By the term, abstract altruistic faith, I mean to imply that general attitude of mind which is hopeful and expectant of humanity; a faith in human nature’s intrinsic worth and capability; a faith which beholds man, as in Nebuchadnezzar’s dream, sadly and mysteriously mixed of things precious and things base, but which beholds as clearly the head of fine gold and the breast of silver as the feet of iron and clay; a faith that the race is steadily gravitating toward a goal of final good rather than evil; a faith that, when the averages of the ages are accurately struck, the leverage will be found to be constantly upward, not downward; a faith that humanity is persistently electing itself to honor, glory, and immortality by a majority which secures to the same party all future canvasses; a faith which wavers not an instant before the question, however cleverly put by the pessimist, “Is life worth living?” but responds with an immediate and hearty, “Yes, a thousand times Yes! Life is infinitely worth living!” A faith which looks into poor-houses, and idiot-asylums, and penitentiaries—ay, and into the darkness of great cities by night, and still believes in humanity reclaimable, however marred or fallen, and infinitely worth saving…. But the abstract faith is subordinate—an effect rather than a cause. For generalities and abstractions do not demand our prolonged consideration. Our lives are not laid out in vast, vague prairies, but in definite domestic door-yards, within which we are to exercise and develop our faculties. Altruistic faith in the abstract is most valuable, but it is, at best, but a passive rather than an active possession. We cannot touch humanity at large except as we touch humanity in the individual. Altruistic faith must exercise itself upon concretions, not abstractions, if it be a real power for good. One may possess a whole Milky Way of vague general belief in humanity, and yet it may be of less avail to the benighted traveller than a single rushlight put sympathetically into his hand. We must focus our faith upon the individual in order to get or to give the good of it.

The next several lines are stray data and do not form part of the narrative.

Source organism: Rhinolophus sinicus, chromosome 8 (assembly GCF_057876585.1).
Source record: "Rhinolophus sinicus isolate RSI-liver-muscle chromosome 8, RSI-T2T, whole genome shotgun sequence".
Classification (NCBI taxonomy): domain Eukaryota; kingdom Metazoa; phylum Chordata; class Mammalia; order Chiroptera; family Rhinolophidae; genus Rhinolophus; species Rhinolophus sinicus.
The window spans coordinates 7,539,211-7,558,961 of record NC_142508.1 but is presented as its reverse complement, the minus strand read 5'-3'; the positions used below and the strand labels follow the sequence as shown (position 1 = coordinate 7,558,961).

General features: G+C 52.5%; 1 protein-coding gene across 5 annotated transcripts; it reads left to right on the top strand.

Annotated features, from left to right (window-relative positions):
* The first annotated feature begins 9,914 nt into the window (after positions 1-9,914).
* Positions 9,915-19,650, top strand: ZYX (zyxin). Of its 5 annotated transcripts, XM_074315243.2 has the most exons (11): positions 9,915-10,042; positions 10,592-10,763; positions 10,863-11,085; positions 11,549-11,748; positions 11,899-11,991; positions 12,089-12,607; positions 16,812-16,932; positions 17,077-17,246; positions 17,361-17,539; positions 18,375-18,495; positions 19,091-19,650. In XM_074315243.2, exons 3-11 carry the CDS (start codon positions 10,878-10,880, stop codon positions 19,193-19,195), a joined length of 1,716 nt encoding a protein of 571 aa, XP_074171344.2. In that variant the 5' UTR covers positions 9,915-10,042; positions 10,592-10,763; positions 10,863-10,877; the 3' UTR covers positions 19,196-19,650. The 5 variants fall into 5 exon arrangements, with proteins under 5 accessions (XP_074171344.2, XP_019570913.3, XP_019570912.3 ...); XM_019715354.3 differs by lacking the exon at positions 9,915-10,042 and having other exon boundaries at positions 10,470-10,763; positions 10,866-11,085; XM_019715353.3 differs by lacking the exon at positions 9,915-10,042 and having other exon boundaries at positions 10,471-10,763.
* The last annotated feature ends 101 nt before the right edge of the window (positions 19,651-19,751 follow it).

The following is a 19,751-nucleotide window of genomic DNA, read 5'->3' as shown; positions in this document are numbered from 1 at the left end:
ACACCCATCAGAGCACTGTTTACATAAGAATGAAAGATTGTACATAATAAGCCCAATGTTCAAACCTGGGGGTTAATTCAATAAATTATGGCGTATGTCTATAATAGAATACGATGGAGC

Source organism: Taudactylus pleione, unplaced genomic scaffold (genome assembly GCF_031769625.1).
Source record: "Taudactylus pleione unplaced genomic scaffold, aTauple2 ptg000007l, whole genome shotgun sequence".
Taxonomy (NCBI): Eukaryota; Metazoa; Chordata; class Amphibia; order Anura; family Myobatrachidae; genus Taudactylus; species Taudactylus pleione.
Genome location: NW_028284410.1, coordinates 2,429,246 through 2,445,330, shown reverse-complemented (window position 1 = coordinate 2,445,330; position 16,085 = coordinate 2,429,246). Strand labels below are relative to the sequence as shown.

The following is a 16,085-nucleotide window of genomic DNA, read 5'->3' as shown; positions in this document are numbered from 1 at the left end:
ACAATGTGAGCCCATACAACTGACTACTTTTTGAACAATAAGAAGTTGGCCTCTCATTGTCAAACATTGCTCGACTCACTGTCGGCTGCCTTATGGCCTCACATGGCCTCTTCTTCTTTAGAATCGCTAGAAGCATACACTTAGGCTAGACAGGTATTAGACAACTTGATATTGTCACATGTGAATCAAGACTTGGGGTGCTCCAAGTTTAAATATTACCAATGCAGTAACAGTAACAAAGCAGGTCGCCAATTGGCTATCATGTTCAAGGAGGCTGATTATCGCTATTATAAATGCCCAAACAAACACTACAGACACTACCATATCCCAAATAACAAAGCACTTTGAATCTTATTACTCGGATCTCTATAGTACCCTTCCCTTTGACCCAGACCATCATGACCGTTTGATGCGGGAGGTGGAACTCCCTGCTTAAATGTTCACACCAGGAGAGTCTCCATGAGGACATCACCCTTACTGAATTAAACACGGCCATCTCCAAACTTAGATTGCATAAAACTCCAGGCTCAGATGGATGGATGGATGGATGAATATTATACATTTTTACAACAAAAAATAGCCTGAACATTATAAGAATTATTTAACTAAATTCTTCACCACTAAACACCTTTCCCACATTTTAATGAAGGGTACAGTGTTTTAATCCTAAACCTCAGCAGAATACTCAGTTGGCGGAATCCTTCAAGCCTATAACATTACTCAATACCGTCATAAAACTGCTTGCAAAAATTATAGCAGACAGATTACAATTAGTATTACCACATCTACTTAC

This concrete altruistic faith does not require for its exercise that its possessor belong to the female sex. The contrary idea is, I fear, deeply rooted in the public mind. There is a very general impression that it is in the nature of things that woman should walk principally by faith, and that this faith should be principally altruistic. I myself confess to a lurking suspicion that it is oftener a woman than a man who is a Cadijah. It may be easier for a woman to believe in somebody else than for a man to do so. Men, as a rule, are very much occupied with believing in themselves. Woman is confessedly altruistic, but not exclusively so. Carlyle had his Cadijah in his wife; George Eliot had hers in her husband.